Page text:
Aiming to provide a broad platform for scholars working in the field of Shiʻi Studies, the Islamic College, in partnership with the Islamic Centre of England, organised its annual conference, between the 5-6 of May this year.
For the last four years, the calendar of The Islamic College has been marked by an academic event growing in popularity: The International Conference on Shiʻi Studies. Normally scheduled for the first week of May, the conference represents one of the academic efforts of The Islamic College, a well-established academic institution, based in North London, offering undergraduate and post-graduate degrees in a variety of Islamic Studies programmes both in-house and distance learning validated by Middlesex University.
Joining resources with the Islamic Centre of England, The Islamic College put together the fourth event of this kind, bringing together, for two days, an array of national and international academics specialising in Islamic Studies and more specifically Shi‘a Islam. Like many conferences of this kind, the International Conference on Shiʻi Studies requires months of preparation and coordination, a task that was entrusted to the College’s Research and Publications department headed by Sheikh Mohammed Ali Ismail.
Spanning over two days, this intensive showcase of research and studies related to Shiʻa Islam provided the opportunity for accomplished as well as upcoming academics and students in this field to interact with each other both formally and informally. A total of nine different panels (five on day one and four on day two) reflecting the variety and topics and disciplines, were organised to facilitate, in an organic way, the presentation of all papers submitted.
The programme began at 9.00 am with opening remarks by Sheikh Mohammad Ismail who gave some background to the activities of the Research and Publication department after welcoming both delegates and the general public. This was followed by a further introduction to the activities of the College by Dr Isa Jahangir, Chair of the Board of Trustees of the College. With an average of four speakers per panel followed by Q& A sessions, strict timekeeping was of the essence. Naturally, some topics generated more discussion than others. The list below provides a full view of the range of topics provided.
The first session of the first-day cover two panels entitled; Qur’an Studies and Texts: Past and Present. All seven research papers were based on some form of textual analysis varying from Qur’an to classical texts relating to Shiʻi theology and fiqh (jurisprudence).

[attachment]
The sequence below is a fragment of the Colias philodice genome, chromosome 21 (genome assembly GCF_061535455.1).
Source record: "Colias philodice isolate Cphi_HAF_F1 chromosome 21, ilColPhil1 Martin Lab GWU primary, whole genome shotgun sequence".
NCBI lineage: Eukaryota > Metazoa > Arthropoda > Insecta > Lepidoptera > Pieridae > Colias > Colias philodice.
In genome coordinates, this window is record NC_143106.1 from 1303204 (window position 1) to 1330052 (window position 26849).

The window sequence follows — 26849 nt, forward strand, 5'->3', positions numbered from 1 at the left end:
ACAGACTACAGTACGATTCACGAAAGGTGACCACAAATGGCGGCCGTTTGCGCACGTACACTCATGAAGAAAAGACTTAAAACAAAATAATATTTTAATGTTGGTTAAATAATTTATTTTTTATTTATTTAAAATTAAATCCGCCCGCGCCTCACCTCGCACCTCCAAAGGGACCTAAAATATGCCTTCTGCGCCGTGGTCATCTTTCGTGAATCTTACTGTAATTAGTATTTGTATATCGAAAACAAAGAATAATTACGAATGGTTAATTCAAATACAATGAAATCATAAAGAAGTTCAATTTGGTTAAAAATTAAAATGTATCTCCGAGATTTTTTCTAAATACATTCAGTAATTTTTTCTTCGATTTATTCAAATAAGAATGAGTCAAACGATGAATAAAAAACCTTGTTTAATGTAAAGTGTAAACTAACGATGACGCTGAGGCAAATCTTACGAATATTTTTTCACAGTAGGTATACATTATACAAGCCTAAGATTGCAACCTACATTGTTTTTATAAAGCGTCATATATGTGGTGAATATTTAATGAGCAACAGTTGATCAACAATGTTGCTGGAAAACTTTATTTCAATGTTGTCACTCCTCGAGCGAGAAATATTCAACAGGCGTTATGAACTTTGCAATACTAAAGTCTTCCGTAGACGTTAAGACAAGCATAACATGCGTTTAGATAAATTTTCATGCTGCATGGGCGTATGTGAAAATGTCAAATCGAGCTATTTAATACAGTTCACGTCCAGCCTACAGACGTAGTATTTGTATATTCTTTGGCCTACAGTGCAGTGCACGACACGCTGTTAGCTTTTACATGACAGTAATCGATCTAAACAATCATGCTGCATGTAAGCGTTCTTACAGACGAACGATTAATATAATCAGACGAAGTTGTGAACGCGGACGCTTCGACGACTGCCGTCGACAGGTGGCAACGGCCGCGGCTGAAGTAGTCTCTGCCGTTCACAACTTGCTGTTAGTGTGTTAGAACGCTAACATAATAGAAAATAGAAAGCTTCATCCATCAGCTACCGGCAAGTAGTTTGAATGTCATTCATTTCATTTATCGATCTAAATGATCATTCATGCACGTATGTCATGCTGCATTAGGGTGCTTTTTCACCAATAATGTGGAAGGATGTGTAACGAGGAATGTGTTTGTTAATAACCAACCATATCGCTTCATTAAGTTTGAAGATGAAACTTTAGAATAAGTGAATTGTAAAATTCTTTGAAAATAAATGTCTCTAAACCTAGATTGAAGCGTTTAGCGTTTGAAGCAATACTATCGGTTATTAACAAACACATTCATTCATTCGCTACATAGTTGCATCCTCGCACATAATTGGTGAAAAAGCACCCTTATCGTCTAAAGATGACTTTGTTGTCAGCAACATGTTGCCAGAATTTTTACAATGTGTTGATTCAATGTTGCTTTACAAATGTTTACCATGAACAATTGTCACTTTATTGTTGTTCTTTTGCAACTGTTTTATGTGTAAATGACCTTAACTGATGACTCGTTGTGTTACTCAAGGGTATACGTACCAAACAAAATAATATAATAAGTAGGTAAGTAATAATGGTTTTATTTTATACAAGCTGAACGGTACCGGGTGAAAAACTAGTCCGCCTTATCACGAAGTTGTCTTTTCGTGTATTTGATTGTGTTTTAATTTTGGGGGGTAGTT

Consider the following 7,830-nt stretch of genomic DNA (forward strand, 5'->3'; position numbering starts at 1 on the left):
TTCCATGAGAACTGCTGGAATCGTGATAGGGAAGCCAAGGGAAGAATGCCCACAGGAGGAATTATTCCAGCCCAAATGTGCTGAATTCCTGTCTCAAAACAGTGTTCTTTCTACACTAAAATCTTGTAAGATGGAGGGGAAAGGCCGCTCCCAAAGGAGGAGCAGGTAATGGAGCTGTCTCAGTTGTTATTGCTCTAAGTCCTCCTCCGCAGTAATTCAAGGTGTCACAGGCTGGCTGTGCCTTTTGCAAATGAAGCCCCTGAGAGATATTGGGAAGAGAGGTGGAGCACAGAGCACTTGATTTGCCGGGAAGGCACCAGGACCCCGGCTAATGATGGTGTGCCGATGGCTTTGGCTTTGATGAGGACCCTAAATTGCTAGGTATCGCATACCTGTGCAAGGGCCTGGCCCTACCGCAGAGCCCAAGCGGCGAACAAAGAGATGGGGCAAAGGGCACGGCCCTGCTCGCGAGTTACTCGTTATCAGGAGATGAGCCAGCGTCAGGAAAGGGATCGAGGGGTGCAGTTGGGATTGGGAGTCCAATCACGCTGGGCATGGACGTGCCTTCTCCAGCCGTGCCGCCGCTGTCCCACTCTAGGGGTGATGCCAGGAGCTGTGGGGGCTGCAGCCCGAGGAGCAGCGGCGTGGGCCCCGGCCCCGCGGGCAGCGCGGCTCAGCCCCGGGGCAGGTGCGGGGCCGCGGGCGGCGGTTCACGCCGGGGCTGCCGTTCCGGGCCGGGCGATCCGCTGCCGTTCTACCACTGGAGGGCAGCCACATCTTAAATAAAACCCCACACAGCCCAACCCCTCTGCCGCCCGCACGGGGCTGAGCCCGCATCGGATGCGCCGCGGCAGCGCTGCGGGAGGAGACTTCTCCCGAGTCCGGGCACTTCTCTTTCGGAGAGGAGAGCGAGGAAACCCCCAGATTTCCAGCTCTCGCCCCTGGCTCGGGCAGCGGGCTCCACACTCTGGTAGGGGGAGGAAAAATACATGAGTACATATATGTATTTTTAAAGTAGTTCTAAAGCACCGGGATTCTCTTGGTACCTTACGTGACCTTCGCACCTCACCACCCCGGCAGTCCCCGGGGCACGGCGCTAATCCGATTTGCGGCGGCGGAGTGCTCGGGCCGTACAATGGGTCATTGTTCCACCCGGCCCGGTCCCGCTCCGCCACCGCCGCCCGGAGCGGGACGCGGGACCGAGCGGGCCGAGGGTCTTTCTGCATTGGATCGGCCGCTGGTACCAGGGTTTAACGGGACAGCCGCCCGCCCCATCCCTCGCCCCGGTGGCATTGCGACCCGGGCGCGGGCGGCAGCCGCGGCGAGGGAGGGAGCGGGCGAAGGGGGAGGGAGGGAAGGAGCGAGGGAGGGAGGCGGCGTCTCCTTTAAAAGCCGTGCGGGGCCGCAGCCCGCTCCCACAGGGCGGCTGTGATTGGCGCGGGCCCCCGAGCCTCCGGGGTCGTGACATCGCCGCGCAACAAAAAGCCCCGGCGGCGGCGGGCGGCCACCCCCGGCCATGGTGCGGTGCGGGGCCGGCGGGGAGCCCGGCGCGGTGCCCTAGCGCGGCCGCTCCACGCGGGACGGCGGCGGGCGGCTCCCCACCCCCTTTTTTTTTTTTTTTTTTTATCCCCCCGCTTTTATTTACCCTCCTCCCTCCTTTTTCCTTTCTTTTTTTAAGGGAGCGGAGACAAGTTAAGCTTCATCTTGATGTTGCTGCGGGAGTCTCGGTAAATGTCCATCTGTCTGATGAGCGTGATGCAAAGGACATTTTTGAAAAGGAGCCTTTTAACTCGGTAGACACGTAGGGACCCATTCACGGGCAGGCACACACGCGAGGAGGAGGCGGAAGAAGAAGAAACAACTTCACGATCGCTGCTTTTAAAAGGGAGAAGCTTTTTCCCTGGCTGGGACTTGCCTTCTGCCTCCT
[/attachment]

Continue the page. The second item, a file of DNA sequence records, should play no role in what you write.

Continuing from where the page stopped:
The second session of the day was divided into two panels focused of the ritual aspects of Shiʻa Islam with papers exploring the meaning and impact of rituals and ceremonies related to the commemoration of the martyrdom of Imam Husayn(a), such as Ashura and Arbaʻeen.
A third panel dealt with art and literature related to the Shiʻa world with speakers from the UK, Italy and Egypt who looked at works of literature, art and architecture that appear to have Shiʻa influence.
The second day of the conference saw panellists discussing more contemporary issues related to Shiʻa Islam. Authority in Shiʻism, Political theory and contemporary thought, Shiʻism in South Asia and Shiʻism worldwide, were the names of the planned panels with speakers from Canada, Denmark, Germany, Indonesia, Pakistan, UAE, and the USA.
Authority in Shiʻism was bound to generate extra interest with discussions ranging from the authority of Imami Maraji’, the interaction between Shiʻi clergy and the community to the historical relation between Al-Azhar and Shiʻism.
The second session of the day was dedicated to the more theoretical aspects of contemporary thought with papers on Shiʻism and Democracy and on the role of Al Akhund Khurasani in the Constitutionalist Movement in Iraq and concluding with the more theory-laden paper of Dr Paya who critically looked at the theoretical system proposed by 15th century Shiʻi scholars on the concepts of ethics and justice.
The remaining panellists of the last day focused on themes related to the Shiʻa communities in specific geographical areas. The named panels were: Shiʻism in South Asia and Shiʻism worldwide.
The following are the titles of the papers presented in these two panels: The case of Gilgit-Baltistan Ismailis in Karachi, Pakistan, The Quṭb Shahi era and the contributions of Mir Momin Astrabadi in the spread of Shi‘a Islam in the Deccan, Navigating identity: An overview of the Shi‘a Hazara community in London and the Midlands, The study of Shiʻism in Denmark, The role of supplementary schools in shaping the Islamic identity of Muslim youth (a UK based research).
The programme of the Fourth International Conference on Shiʻi Studies came to an end with a keynote speech by Dr Mohammad Ali Shomali, director of the Islamic Centre of England (co-sponsor of this event).
Sheikh Somali expressed his happiness at the success of the conference and hoped that it will grow in strength to become a major hub for anyone involved in Shi’i Studies. He also stated that it is the intention of the organisers to have this annual event in two parts, one conducted in London and the other in Qum in the near future. Dr Shomali then elaborated on the concept of “Religion and the People of the Book as seen in the Qur’an”, an ongoing research that he is currently conducting with other Christian and Muslim scholars. In his talk, Dr Shomali underlined the idea that divine scriptures are a reality of the same message and the followers of these scriptures have more in common than they think. He ended his talk with an exhortation to ‘walk the path of truth all together’.
The proceedings of the first three Annual International Conferences on Shiʻi Studies (2015, 2016, and 2017) are available for purchase, as individual books, from The Islamic College.